One key indicator for success for many of the largest internet companies was their ability to move from a single app to a fully integrated platform from which other apps are plugged into and engage with (an ecosystem). When a company can develop this ecosystem, it makes switching costs significantly higher, giving the company a Warren Buffett style "moat." Facebook is a great example of purely software-based ecosystems, whereas Apple (NASDAQ:AAPL) is a software-hardware mixed ecosystem. Both of these companies are great examples of how getting to "ecosystem" status increases user's switching costs. To create sustainable long-term growth (and shareholder value), it is imperative any internet company can become an ecosystem. It isn't clear to me that Snapchat is capable of making its product move from app to ecosystem. Management's current approach seems to use hardware to create an ecosystem, in the reverse of GoPro's (NASDAQ:GPRO) attempt to move from a camera company to a social media company. For GoPro, this did not work, and I don't think it will for Snapchat either. It's telling that it's targeting hardware, rather than focusing on developing a software-based ecosystem to emulate Facebook. To me, this shows the limits of Snapchat's appeal. It is very much an app-style product, which is perfectly optimized for mobile, has a few simple features that work very well and is easy to use for consumers. There isn't as much of an opportunity to integrate Snapchat into other products or develop it into a product that can work well on everything. As such, it's unlikely to ever cross from "app" to "ecosystem." Here, it does significantly worse than Twitter, which has some features of an ecosystem. Features that the shift to live should allow Twitter's management to focus on.
Valuation and Conclusions
When we look at all the headwinds facing Snapchat, it's hard to see why it deserves such a premium over Twitter. To get a better idea as to the valuation compared to Twitter, I ran a comp screen on CapIQ comparing Snapchat, Twitter and Facebook. Note that this is not meant to give a very specific valuation of SNAP, only to show that the risks I outlined above are clearly not being accounted for in the stock.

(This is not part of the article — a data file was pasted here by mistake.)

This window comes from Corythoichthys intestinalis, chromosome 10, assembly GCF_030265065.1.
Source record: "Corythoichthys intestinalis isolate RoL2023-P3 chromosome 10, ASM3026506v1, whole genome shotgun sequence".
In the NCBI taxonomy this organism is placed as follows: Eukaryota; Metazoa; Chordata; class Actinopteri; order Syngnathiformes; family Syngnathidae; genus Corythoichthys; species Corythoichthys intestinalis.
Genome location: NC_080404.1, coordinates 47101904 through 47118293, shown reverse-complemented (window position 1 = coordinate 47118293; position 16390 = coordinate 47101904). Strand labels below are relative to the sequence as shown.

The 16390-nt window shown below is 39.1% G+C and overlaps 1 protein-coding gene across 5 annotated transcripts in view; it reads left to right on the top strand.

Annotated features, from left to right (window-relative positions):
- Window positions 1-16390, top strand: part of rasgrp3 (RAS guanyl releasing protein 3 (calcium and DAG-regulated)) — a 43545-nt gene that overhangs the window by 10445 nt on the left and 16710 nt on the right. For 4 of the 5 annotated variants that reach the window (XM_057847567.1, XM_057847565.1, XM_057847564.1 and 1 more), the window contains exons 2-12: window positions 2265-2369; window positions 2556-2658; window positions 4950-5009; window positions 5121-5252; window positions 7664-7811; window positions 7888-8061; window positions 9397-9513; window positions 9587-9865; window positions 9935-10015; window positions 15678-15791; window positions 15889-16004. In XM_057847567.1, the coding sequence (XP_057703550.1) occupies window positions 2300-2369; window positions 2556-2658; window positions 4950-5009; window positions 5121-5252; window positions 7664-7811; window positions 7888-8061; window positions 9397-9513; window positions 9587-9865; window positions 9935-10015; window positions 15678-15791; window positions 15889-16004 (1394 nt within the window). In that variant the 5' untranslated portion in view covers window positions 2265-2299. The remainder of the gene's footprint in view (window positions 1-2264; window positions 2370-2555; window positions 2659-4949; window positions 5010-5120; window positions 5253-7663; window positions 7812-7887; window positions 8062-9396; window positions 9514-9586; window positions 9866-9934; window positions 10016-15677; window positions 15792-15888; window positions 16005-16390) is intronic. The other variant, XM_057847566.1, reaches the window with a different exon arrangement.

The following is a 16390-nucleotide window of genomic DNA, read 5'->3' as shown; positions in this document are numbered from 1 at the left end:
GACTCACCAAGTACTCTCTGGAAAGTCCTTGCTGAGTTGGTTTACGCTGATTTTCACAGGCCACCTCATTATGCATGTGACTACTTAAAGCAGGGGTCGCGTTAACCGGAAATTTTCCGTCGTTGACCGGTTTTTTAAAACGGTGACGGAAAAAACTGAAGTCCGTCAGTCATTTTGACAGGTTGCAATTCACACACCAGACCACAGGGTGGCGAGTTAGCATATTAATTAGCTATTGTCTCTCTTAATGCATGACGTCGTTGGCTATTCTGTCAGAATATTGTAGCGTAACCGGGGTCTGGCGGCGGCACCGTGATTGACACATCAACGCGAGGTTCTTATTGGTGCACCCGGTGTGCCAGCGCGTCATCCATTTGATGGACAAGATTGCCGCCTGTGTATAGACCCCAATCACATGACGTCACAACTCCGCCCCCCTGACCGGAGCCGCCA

Here are some key takeaways from these numbers. First, Snapchat is already being valued as worth twice as much as Twitter, with 1/2 of forward revenue estimates. Even if Snapchat was valued around the same area as Twitter, its forward EV/Revenue would be about the same or higher than Facebook, despite the fact that Facebook and Google are capturing all the growth in the industry. These valuation metrics, and the forward projections that analysts currently have for Snapchat, tell me that the market is looking at Snapchat and seeing a company that they think can steal market share from Facebook and Google. They are not pricing in any of the risks that I analyzed above. Investors need to look at this and decide on their own whether Snapchat is really going to compete with these internet giants? Is that really realistic, given the headwinds facing the company? Given that shareholders are receiving non-voting shares and have zero say over the direction of the company?
At the very least, it is extremely likely that it will take Snapchat 2-3 years before it can do this: 2-3 years in which Snapchat will not be able to justify these valuation numbers, disappointing investors and likely doing very poorly in the market. In fact, this is exactly what we saw with Twitter. Now, with Twitter priced more realistically, the realignment of Twitter's strategy towards live programming gives investors a chance to actually profit from owning Twitter. With that in mind, I have become a shareholder in Twitter. Conversely, I wouldn't even consider purchasing Snapchat unless its valuation was halved. Investors should stay far, far away from this IPO.
Disclosure: I am/we are long TWTR, AAPL.
I wrote this article myself, and it expresses my own opinions. I am not receiving compensation for it (other than from Seeking Alpha). I have no business relationship with any company whose stock is mentioned in this article.